ADVERTISEMENT

ADVERTISEMENT

Letter: Dismantling democracy

Larsen urges the passing of the John Lewis Voting Rights Act and the Freedom to Vote Act.

Letter to the editor FSA

In January, there was a violent coup attempt. Congress and the courts are still hashing out the details of that terrible day, but this much is certain: it was bloody and it failed.

But the threat to American democracy has only grown since then. North Dakota's own senators want us to forget that it happened, turn a blind eye to the investigations, and ignore the frightening laws have been passed in its wake.

Vote counting is being turned over to partisans.

Astoundingly gerrymandered maps are being passed in swing states. (Texas and Wisconsin in particular can only superficially be referred as democracies).

Dark money is raining down upon our elected officials.

ADVERTISEMENT

We need real laws passed at the federal level in order to protect us from the death of democracy. Passing laws at the federal level isn't new, nor is the fight against it by those who want power held only by the privileged few. "States Rights" has been the cry of the rich and powerful since the Civil War. It was disingenuous then, and it's disingenuous now.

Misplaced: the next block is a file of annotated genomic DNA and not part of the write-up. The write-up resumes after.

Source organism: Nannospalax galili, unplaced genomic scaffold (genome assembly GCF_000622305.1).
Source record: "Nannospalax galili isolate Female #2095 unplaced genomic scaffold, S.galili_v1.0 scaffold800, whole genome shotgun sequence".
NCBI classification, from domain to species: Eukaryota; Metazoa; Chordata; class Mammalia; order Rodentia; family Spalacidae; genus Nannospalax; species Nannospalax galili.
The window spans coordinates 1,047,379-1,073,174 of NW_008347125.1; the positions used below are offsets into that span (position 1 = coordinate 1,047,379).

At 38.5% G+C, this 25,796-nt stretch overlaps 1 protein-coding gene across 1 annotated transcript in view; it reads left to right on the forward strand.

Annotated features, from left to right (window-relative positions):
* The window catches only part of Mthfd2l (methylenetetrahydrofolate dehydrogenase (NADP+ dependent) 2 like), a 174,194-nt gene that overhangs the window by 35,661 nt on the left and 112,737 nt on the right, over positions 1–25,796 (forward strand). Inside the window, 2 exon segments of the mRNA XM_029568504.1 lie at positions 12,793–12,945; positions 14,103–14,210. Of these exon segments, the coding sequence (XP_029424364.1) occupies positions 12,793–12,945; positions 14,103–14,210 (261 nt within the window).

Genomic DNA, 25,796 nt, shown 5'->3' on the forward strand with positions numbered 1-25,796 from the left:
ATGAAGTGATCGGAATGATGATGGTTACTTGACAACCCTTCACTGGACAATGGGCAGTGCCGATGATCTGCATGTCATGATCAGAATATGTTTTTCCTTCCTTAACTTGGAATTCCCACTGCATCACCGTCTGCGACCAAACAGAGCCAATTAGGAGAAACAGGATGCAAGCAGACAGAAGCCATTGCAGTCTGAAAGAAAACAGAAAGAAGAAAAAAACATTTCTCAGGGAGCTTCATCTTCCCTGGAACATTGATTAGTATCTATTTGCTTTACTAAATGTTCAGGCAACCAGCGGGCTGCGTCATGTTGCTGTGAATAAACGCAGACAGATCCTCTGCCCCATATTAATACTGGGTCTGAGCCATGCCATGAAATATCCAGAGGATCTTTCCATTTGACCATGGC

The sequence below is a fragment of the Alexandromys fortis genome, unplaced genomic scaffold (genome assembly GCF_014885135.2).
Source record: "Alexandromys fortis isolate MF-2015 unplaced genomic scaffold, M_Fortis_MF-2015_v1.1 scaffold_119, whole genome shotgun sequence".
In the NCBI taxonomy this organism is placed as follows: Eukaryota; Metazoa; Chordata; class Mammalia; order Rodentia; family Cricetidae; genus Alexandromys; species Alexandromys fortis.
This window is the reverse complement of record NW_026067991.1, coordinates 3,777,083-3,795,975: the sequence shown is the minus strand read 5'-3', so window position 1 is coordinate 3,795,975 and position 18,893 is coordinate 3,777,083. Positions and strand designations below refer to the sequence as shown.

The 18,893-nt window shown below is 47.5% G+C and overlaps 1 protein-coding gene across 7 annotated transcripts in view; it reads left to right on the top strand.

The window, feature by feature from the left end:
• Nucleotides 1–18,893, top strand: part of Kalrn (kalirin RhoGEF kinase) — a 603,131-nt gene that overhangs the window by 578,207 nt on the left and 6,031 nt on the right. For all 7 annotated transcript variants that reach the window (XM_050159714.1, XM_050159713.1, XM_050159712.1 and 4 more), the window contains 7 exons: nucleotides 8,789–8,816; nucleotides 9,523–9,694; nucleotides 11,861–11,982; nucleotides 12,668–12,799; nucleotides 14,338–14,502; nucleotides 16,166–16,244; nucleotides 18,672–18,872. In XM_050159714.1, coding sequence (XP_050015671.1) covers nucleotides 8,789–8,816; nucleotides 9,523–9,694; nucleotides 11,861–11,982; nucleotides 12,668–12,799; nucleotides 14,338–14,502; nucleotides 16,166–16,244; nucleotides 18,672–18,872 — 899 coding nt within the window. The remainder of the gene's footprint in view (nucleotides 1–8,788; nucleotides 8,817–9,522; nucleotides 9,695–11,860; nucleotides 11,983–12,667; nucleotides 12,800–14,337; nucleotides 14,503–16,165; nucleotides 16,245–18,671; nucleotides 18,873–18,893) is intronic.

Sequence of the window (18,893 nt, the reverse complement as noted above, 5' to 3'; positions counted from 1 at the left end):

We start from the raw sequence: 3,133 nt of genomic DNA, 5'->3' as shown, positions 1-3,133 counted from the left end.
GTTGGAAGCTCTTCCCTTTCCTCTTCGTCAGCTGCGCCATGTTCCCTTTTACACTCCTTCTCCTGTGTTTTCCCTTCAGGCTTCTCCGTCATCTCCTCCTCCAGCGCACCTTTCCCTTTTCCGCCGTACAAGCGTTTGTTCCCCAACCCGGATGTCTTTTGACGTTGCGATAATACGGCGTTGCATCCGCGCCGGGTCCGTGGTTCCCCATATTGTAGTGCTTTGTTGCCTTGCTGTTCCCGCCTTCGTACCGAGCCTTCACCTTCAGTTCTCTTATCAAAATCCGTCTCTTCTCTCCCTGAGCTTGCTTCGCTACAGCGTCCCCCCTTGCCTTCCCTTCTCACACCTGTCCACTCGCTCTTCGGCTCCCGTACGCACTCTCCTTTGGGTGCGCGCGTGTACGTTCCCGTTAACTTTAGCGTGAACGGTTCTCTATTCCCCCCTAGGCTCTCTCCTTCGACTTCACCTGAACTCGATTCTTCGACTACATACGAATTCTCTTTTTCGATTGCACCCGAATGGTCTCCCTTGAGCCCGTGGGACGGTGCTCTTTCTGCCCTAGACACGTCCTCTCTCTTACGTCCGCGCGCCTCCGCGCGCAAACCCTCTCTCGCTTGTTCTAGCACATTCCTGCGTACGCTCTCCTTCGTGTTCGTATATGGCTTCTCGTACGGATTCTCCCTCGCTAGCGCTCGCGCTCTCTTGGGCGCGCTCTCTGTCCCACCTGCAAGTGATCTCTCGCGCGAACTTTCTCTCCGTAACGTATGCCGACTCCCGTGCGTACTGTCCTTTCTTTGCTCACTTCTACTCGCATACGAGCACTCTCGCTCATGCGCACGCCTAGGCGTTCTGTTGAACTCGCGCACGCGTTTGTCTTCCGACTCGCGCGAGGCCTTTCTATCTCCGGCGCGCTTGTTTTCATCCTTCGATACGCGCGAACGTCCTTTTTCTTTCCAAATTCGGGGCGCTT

It's time for our elected officials to take the side of Lincoln and Grant, not Lee and the KKK.

It's time to pass the John Lewis Voting Rights Act and the Freedom to Vote Act.

Adrienne Larsen lives in Fargo.

This letter does not necessarily reflect the opinion of The Forum's editorial board nor Forum ownership.

Related Topics: GOVERNMENT AND POLITICS
What To Read Next
Providing our kids with all the tools they need to be successful while they are at school, including proper nutrition, just makes sense.
Petros and Kehn writes, "The purpose of tenure is to promote the free expression of ideas and to better serve the interest of the institution and the students."
Winners: guides and outfitters who use bait so their clients get an easy shot; producers of outdoor shows who use bait to get video of cinematic hunting; individuals who attract big game from public and private land to their property for exclusive use.
"Do we not wonder why we don’t live in a kinder gentler world?" Pelican Lake, Minn. resident David Stene asks.